ジュース ≠ juice, except when ジュース = juice

I was at Ryoanji Temple in Kyoto a couple weekends ago and stopped in the 湯豆腐 (boiled tofu) restaurant on the grounds as I almost always do. A friend and I split a single serving (enough for two unless you really like your boiled tofu) and took in the view of the pristine garden.

A couple came in at some point and ordered their food and drink. When they ordered their drinks, the guy said, ビールを一つと、ジュースを一つ. Simple enough: one beer and one juice.

The lady’s reply was awesome: ジュースは、コーラ、アップル、どっちがいいですか。Something like, “Which juice do you want, Coke or apple?”

I smiled and basked in the linguistic awesomeness that allows me to make the following sets of equalities and inequalities:

ジュース   =  juice1

juice          =  juice1

juice          ≠  juice3

ジュース   =  juice3

ジュース   =  juice2

ジュース   =  juice4

ジュース   ≠  juice5

Wikipedia explains that beverage companies long sold soft drinks under the label ジュース, and the name has stuck despite the Japan Agricultural Standards’ best attempts to define it as stuff from fruit.

I was surprised that Wikipedia didn’t mention anything about alcohol. I have this impression that ジュース implies non-alcoholic, which is why I added that last equation. Part of this comes from vast 宴会 experience. At the start of an enkai, tables or trays are supplied with bottled beer and a selection of non-booze – usually ginger ale, orange drink, oolong tea and cola. (People dip into nihonshu and shochu after the initial toast.)

ジュース also happens to be one of my favorite words to over-enunciate. ジューーース.

14 thoughts on “ジュース ≠ juice, except when ジュース = juice

  1. Very interesting! It brings to mind that notorious map of the different names for soda in the US, and especially the prevalence of “coke” as a catch-all term in the South. “What kind of coke would you like with that? Root beer? Ok.”

  2. I haven’t looked at a karaoke menu for a while, but aren’t a lot of things that aren’t fruit juice also listed under ジュース as well?

  3. This is hilarious. But I agree with Amy, the first thing that came to mind was how in Texas, we’d ask people “What kind of coke would you like–Sprite or Dr. Pepper?” and everyone knew exactly what you meant…

  4. I dispute the claim that oolong tea is ジュース! That’s お茶! Let’s get some native speakers in here to settle this.

  5. According to Sachi お茶 ≠ ジュース. But this seems like a difficult metaphysical question–it’s over my head.
    Also wondering about ミックスジュース.

  6. Let’s get some native speakers in here to settle this.

    Ah, ha! Turns out facebook friend Yoshiko had this to say on my facebook feed just before Matt and Nick commented:
    英語のjuiceはウーロン茶は入らないんだね・・・。びっくりです。

    Bikkuri indeed. Not that it isn’t 茶. It just also happens to is ジュース. One theory here is that ウーロン茶 is ジュース whereas 烏龍茶 is お茶? Perhaps something with hot and cold? One other requirement of ジュース might be refrigeration? (Also true of juice…except for apple cider?)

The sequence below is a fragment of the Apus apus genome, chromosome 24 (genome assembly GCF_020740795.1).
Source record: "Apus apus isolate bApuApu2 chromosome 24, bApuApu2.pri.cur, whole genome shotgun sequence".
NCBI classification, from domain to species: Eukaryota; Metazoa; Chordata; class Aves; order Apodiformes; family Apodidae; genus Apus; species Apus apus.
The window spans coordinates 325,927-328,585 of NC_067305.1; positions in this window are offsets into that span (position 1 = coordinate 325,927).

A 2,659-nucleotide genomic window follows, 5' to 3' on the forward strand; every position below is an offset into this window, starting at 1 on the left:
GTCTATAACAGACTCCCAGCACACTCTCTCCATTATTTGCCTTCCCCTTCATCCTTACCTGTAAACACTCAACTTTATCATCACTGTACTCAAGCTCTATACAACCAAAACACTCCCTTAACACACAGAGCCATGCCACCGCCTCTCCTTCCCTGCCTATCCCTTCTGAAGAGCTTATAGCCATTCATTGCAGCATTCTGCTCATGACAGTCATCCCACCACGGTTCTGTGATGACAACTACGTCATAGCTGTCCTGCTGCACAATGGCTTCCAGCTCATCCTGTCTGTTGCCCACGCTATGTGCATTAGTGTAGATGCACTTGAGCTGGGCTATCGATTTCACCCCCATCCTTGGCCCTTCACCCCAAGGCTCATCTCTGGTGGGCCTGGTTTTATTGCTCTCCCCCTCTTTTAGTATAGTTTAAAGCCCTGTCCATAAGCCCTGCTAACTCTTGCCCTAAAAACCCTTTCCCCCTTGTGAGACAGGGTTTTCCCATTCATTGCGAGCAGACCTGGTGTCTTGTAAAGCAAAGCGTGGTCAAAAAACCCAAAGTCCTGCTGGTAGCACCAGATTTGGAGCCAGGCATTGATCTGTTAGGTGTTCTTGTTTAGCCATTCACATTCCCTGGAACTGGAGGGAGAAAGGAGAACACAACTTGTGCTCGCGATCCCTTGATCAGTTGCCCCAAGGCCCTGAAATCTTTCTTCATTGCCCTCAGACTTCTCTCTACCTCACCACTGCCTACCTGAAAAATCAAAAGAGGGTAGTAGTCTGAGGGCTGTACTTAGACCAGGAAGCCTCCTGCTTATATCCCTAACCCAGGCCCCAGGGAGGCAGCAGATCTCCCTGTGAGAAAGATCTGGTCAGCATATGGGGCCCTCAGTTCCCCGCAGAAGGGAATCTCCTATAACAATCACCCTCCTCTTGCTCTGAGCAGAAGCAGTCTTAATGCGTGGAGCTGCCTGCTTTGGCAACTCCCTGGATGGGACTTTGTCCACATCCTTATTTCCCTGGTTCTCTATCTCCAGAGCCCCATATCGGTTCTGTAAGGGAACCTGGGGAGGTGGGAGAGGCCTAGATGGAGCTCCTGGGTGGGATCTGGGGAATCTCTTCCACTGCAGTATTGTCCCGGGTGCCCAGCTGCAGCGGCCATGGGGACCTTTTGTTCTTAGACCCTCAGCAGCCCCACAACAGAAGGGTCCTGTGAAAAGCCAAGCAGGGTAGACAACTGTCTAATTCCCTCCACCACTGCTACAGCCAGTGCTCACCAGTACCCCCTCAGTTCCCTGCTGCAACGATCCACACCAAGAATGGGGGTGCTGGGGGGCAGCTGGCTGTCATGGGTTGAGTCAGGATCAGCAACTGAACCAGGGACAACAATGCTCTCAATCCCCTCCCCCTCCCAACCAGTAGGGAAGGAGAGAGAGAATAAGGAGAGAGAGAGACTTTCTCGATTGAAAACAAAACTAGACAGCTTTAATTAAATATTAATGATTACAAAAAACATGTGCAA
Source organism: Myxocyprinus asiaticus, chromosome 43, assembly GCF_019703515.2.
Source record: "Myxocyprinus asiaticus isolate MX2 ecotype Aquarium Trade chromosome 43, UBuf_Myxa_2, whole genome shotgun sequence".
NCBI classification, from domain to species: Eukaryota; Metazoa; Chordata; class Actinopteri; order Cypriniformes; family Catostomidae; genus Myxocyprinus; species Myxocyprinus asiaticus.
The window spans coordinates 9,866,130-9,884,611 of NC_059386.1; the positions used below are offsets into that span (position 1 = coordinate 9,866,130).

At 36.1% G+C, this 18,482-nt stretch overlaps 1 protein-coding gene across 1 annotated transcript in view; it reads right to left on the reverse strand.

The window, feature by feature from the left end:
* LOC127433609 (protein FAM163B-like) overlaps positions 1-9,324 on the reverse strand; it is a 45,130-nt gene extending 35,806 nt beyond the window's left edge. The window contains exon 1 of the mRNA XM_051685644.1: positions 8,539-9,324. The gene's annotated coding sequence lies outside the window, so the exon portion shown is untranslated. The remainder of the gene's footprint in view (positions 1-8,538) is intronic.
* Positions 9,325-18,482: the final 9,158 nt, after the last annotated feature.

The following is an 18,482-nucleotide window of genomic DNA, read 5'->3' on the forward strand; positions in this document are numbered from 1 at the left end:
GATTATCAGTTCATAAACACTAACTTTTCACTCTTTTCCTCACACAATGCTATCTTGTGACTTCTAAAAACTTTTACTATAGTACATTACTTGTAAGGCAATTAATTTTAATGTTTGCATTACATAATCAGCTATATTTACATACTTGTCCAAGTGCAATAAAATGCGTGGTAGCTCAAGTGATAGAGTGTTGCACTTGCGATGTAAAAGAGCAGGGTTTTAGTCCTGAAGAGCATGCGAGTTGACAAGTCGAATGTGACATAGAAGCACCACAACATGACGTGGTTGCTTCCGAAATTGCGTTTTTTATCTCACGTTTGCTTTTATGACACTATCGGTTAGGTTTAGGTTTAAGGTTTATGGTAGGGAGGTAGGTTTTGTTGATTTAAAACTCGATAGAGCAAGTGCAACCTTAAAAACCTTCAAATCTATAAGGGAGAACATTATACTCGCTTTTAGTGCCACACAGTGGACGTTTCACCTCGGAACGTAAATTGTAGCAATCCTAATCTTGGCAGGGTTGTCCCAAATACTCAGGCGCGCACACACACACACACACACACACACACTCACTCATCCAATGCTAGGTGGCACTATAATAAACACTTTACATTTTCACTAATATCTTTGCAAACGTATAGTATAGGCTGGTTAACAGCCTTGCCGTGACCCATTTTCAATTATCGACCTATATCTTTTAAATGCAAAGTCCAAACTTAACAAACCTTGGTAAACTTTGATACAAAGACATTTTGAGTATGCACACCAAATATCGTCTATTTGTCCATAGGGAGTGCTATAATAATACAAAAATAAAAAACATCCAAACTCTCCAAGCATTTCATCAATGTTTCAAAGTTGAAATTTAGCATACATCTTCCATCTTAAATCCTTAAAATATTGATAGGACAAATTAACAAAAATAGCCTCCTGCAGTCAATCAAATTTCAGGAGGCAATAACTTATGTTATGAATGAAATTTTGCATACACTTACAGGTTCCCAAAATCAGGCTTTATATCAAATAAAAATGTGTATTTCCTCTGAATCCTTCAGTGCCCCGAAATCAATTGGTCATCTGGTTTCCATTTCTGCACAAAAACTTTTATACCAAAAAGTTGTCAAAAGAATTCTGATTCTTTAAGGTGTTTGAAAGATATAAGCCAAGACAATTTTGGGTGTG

It seems like ジュース might be just as disputed as the great coke-pop-soda debate (very cool map!) that everyone has mentioned. And I like Alex’s example of the karaoke menu, which I think would further support my non-alcoholic point. Interesting that Scotland uses juice in this way, too!

  7. I agree with the karaoke bar menu: everything and its grandmother is listed under ジュース in those places! Personally, I’ve never heard anyone refer to ジュース other than unless they meant the stuff that’s made of fruit juice, but the very fact that in English we call it ‘fruit juice’ would say to me that there are definitely other juices about also..

  8. Apart from fruit juice, there is also meat juice. I think the English “juice” actually refers to stuff that comes out when you squeeze something.

  9. Of course, the word has implications beyond its literal meaning in English too.

    “After a night on the juice in Yokohama, he felt frail at work for much of the following week.”

    “You’ve been to the finest school, all right … but you only used to get juiced in it.”

    In the days when I used to escort non-drinking (hah! another term with extended implications) females around Tokyo, we often had occasion to ask what ‘ジュース” were available. The answers often included oolong tea.

    But you can’t always trust these bartenders. Some of them use the English word “aggressive” to mean “definintely poisonous, and potentially lethal.”.

  10. Excellent point, Mr. Grandad, sir. Now that I think about it, many baseball players have been outed recently for being juiced up in a much different sense. Back in the early ’90s people thought the balls were juiced, but then Barry Bonds’ head started to require specially sized helmets.

  11. I feel like much less of a heel for 返品ing that glass of yeast sludge now that I’ve heard literally everyone I met at the bar that night report at least one tale of woe directly traceable to the beers available there.

  12. In all my years speaking Japanese I’ve never ceased to be amazed at this abuse of the word ジュース. And as a 下戸 who’s been to his share of enkai, I have to add another mysterious lingual crime: when you ask for オレンジジュース at a bar in Japan, they inevitably bring out Bireley’s. I don’t know what you squeeze to make a Bireley’s, bit it isn’t oranges.

  13. Pingback: How to Japonese» Blog Archive » ジュース redux